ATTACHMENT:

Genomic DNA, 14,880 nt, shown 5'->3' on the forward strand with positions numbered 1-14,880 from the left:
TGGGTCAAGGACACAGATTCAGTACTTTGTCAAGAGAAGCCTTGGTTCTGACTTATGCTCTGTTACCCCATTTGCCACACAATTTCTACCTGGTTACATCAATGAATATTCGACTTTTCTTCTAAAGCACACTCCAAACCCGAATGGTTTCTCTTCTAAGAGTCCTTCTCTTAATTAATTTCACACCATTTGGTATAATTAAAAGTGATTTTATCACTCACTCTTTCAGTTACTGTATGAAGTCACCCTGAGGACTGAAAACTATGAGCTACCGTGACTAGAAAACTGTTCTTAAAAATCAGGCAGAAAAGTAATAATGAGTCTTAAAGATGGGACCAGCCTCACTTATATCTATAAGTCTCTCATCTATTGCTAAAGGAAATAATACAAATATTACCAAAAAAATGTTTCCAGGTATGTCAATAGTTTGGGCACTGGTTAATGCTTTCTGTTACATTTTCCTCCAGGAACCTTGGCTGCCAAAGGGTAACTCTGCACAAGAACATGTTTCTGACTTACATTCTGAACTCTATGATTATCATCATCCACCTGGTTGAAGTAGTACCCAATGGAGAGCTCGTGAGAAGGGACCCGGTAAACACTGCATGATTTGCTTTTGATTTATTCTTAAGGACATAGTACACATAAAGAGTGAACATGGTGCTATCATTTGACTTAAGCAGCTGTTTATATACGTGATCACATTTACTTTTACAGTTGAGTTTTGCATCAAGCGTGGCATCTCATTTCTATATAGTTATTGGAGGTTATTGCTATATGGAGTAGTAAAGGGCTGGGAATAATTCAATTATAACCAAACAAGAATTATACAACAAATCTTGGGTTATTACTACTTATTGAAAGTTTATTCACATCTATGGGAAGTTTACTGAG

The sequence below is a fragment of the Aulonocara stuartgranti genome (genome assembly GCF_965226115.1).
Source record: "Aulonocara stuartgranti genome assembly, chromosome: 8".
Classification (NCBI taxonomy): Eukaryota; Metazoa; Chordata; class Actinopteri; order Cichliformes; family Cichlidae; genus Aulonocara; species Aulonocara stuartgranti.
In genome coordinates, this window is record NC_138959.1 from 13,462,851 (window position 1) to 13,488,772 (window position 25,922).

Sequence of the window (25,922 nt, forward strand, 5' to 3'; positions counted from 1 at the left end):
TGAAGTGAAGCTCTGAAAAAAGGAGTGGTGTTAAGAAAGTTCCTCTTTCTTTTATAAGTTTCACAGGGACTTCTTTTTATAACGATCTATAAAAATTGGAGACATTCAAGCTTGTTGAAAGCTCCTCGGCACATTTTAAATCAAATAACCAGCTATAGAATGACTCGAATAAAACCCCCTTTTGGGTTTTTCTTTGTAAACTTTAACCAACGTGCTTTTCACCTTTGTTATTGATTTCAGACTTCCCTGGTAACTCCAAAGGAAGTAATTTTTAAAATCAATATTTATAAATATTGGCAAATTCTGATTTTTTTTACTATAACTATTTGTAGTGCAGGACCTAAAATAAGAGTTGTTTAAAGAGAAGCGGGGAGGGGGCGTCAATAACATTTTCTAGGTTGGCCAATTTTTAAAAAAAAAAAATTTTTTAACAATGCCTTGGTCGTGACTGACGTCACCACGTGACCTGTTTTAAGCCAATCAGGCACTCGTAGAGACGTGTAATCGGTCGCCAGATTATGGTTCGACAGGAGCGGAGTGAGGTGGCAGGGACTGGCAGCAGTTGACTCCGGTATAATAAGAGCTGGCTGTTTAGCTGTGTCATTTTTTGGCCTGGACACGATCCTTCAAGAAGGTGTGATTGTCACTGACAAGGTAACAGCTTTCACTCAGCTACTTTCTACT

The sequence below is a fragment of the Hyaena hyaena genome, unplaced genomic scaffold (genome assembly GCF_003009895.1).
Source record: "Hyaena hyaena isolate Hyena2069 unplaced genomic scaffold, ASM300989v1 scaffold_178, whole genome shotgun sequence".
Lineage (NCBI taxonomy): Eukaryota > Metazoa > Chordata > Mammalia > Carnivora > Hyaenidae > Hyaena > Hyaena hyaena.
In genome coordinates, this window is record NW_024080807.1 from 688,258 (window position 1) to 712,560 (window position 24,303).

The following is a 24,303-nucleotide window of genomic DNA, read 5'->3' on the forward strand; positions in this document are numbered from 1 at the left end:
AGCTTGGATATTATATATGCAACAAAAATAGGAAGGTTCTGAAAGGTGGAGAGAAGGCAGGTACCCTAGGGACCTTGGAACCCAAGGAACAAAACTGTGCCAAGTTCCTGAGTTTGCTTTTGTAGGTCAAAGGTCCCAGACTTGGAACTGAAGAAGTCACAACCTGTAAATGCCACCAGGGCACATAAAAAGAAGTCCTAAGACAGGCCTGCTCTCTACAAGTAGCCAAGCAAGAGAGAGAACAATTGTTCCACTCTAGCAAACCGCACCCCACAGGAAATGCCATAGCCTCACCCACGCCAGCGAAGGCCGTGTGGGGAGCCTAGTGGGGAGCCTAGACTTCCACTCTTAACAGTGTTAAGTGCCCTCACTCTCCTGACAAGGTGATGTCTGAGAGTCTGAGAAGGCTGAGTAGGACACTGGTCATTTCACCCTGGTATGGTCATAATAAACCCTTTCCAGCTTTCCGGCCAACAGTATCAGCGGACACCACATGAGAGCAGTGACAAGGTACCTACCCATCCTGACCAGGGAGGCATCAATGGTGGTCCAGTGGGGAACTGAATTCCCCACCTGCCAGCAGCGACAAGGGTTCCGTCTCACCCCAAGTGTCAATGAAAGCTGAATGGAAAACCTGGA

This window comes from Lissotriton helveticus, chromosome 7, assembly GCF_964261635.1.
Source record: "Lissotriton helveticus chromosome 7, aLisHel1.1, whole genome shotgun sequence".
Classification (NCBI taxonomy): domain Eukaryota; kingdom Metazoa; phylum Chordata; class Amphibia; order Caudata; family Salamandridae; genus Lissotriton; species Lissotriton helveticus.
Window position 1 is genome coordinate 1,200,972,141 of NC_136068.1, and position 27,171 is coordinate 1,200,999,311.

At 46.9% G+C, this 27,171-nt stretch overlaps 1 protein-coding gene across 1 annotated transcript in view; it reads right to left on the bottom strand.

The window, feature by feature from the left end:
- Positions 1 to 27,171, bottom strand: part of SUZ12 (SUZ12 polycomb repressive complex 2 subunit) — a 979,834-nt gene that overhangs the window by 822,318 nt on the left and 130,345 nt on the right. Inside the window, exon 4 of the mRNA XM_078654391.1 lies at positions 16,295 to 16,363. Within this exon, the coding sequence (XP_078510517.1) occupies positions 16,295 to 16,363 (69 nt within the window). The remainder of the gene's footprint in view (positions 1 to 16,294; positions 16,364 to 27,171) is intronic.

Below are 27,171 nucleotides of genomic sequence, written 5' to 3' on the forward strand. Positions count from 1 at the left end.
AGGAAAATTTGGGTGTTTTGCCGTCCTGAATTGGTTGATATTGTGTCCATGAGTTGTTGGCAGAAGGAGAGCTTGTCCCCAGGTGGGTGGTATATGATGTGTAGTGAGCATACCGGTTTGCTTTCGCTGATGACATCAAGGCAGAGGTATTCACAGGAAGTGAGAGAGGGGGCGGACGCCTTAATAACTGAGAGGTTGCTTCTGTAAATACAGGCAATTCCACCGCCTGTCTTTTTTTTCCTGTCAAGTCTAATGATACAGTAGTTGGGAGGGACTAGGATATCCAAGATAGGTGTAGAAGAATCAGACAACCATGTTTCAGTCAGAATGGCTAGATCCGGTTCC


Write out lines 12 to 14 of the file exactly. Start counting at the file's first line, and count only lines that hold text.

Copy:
In genome coordinates, this window is record NW_024080807.1 from 688,258 (window position 1) to 712,560 (window position 24,303).

The following is a 24,303-nucleotide window of genomic DNA, read 5'->3' on the forward strand; positions in this document are numbered from 1 at the left end:
AGCTTGGATATTATATATGCAACAAAAATAGGAAGGTTCTGAAAGGTGGAGAGAAGGCAGGTACCCTAGGGACCTTGGAACCCAAGGAACAAAACTGTGCCAAGTTCCTGAGTTTGCTTTTGTAGGTCAAAGGTCCCAGACTTGGAACTGAAGAAGTCACAACCTGTAAATGCCACCAGGGCACATAAAAAGAAGTCCTAAGACAGGCCTGCTCTCTACAAGTAGCCAAGCAAGAGAGAGAACAATTGTTCCACTCTAGCAAACCGCACCCCACAGGAAATGCCATAGCCTCACCCACGCCAGCGAAGGCCGTGTGGGGAGCCTAGTGGGGAGCCTAGACTTCCACTCTTAACAGTGTTAAGTGCCCTCACTCTCCTGACAAGGTGATGTCTGAGAGTCTGAGAAGGCTGAGTAGGACACTGGTCATTTCACCCTGGTATGGTCATAATAAACCCTTTCCAGCTTTCCGGCCAACAGTATCAGCGGACACCACATGAGAGCAGTGACAAGGTACCTACCCATCCTGACCAGGGAGGCATCAATGGTGGTCCAGTGGGGAACTGAATTCCCCACCTGCCAGCAGCGACAAGGGTTCCGTCTCACCCCAAGTGTCAATGAAAGCTGAATGGAAAACCTGGA